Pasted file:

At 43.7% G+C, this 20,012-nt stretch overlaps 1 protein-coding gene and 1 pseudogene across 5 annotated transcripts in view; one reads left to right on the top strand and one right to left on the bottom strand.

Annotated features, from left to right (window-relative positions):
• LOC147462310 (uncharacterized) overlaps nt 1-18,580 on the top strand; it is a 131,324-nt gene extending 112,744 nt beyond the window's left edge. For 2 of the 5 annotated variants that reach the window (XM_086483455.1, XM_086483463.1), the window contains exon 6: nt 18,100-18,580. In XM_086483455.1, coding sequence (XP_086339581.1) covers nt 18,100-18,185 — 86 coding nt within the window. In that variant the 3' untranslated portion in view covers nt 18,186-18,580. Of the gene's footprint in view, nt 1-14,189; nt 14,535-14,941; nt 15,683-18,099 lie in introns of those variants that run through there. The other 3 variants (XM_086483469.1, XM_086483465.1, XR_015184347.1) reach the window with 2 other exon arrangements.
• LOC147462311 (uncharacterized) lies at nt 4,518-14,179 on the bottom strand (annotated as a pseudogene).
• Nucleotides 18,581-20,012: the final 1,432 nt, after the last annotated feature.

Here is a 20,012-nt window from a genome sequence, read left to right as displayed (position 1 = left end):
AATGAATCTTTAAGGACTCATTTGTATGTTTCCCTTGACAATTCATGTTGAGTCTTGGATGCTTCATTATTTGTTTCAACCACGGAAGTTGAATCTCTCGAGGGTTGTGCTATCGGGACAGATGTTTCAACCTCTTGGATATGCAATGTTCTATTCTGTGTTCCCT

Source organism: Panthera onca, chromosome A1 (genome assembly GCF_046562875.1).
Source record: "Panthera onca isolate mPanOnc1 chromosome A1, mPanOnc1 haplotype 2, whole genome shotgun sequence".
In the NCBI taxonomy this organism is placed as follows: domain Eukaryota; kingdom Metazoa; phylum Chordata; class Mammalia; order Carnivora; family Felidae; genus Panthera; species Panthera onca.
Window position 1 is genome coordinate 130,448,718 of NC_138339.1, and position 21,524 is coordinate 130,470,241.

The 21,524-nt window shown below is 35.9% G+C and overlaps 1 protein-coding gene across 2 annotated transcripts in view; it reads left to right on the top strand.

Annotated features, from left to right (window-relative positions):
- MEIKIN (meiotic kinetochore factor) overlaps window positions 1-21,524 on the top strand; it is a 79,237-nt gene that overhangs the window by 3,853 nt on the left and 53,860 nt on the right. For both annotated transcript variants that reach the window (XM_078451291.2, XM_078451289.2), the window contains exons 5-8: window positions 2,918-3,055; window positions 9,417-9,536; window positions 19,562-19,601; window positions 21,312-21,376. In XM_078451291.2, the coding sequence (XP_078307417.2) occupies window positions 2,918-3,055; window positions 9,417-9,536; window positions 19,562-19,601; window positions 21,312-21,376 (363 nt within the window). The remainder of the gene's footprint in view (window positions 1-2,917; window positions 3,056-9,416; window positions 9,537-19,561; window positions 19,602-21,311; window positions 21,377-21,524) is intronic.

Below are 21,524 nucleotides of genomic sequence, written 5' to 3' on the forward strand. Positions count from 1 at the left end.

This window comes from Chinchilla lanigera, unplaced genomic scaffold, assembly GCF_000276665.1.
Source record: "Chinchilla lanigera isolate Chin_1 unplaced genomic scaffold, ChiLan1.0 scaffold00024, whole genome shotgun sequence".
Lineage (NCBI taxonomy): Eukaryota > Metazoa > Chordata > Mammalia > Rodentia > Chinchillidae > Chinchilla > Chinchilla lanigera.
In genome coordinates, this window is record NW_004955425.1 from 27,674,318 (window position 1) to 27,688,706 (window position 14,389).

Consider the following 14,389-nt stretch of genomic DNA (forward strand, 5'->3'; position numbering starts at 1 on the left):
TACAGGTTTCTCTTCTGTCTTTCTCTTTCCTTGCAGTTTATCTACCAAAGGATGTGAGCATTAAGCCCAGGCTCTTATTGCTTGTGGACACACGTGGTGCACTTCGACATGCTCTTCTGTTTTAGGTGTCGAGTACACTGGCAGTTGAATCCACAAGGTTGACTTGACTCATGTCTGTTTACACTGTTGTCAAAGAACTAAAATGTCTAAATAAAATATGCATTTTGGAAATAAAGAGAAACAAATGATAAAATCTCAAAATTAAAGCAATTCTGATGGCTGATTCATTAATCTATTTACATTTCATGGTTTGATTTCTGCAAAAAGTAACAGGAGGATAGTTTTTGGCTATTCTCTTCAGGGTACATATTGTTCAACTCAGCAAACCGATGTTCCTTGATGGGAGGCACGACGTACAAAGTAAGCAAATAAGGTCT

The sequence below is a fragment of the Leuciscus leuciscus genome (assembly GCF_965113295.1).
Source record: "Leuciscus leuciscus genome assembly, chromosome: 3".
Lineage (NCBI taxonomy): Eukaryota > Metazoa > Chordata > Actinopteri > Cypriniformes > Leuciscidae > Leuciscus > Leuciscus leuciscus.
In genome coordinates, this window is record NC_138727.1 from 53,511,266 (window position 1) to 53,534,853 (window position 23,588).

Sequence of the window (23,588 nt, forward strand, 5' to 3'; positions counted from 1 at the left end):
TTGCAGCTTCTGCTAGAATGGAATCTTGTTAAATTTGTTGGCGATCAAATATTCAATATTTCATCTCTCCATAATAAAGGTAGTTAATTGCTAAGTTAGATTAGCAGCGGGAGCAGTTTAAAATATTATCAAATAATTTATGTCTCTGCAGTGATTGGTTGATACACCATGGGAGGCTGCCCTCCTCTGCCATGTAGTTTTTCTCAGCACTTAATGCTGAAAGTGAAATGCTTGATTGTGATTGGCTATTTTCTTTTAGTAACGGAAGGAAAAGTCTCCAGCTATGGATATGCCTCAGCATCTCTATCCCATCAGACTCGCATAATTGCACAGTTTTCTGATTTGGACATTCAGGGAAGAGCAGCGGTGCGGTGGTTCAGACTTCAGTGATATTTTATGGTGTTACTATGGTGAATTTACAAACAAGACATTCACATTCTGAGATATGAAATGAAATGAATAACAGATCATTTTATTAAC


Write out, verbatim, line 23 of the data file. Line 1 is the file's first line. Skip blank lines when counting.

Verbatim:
Source record: "Leuciscus leuciscus genome assembly, chromosome: 3".